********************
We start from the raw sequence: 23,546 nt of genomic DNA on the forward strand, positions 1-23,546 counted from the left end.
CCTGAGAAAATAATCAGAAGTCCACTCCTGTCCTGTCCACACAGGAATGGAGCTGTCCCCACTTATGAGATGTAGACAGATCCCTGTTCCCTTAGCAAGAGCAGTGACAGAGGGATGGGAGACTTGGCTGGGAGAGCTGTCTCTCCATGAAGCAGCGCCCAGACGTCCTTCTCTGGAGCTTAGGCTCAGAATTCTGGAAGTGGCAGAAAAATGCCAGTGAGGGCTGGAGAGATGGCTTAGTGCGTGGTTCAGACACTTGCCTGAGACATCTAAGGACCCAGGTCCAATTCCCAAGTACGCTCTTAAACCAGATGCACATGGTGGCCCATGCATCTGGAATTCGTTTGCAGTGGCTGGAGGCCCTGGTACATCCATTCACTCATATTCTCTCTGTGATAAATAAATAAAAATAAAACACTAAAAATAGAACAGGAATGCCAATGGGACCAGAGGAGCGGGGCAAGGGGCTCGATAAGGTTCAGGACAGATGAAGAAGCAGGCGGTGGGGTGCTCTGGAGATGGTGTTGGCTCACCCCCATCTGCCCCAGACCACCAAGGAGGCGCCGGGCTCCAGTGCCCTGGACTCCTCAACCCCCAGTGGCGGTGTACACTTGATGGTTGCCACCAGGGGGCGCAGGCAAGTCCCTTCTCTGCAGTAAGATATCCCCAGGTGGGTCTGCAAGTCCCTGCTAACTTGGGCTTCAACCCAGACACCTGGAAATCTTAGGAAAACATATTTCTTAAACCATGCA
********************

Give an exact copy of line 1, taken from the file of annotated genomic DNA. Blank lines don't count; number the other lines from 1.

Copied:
We start from the raw sequence: 23,546 nt of genomic DNA on the forward strand, positions 1-23,546 counted from the left end.